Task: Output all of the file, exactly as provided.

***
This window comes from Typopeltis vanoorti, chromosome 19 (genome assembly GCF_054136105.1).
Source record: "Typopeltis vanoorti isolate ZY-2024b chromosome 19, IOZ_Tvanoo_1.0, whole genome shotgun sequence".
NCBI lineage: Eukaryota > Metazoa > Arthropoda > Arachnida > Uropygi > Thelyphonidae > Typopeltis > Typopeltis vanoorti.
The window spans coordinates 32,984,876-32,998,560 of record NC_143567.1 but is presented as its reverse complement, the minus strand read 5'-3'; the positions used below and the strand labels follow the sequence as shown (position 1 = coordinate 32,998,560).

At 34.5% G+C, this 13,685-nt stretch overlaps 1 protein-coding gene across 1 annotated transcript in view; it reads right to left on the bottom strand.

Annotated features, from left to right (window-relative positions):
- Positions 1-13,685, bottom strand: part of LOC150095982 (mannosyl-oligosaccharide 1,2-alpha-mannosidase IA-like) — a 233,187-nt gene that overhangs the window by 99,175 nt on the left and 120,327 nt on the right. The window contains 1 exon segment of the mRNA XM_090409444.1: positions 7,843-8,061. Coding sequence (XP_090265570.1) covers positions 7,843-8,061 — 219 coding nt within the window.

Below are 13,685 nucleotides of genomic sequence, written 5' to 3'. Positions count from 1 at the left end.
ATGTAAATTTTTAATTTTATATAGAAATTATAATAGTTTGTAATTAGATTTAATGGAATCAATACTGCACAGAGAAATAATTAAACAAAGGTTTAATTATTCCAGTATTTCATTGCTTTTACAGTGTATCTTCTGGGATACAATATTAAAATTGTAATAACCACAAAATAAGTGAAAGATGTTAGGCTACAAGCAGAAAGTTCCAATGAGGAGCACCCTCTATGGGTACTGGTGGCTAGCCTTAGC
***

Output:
This window comes from Typopeltis vanoorti, chromosome 19 (genome assembly GCF_054136105.1).
Source record: "Typopeltis vanoorti isolate ZY-2024b chromosome 19, IOZ_Tvanoo_1.0, whole genome shotgun sequence".
NCBI lineage: Eukaryota > Metazoa > Arthropoda > Arachnida > Uropygi > Thelyphonidae > Typopeltis > Typopeltis vanoorti.
The window spans coordinates 32,984,876-32,998,560 of record NC_143567.1 but is presented as its reverse complement, the minus strand read 5'-3'; the positions used below and the strand labels follow the sequence as shown (position 1 = coordinate 32,998,560).

At 34.5% G+C, this 13,685-nt stretch overlaps 1 protein-coding gene across 1 annotated transcript in view; it reads right to left on the bottom strand.

Annotated features, from left to right (window-relative positions):
- Positions 1-13,685, bottom strand: part of LOC150095982 (mannosyl-oligosaccharide 1,2-alpha-mannosidase IA-like) — a 233,187-nt gene that overhangs the window by 99,175 nt on the left and 120,327 nt on the right. The window contains 1 exon segment of the mRNA XM_090409444.1: positions 7,843-8,061. Coding sequence (XP_090265570.1) covers positions 7,843-8,061 — 219 coding nt within the window.

Below are 13,685 nucleotides of genomic sequence, written 5' to 3'. Positions count from 1 at the left end.
ATGTAAATTTTTAATTTTATATAGAAATTATAATAGTTTGTAATTAGATTTAATGGAATCAATACTGCACAGAGAAATAATTAAACAAAGGTTTAATTATTCCAGTATTTCATTGCTTTTACAGTGTATCTTCTGGGATACAATATTAAAATTGTAATAACCACAAAATAAGTGAAAGATGTTAGGCTACAAGCAGAAAGTTCCAATGAGGAGCACCCTCTATGGGTACTGGTGGCTAGCCTTAGC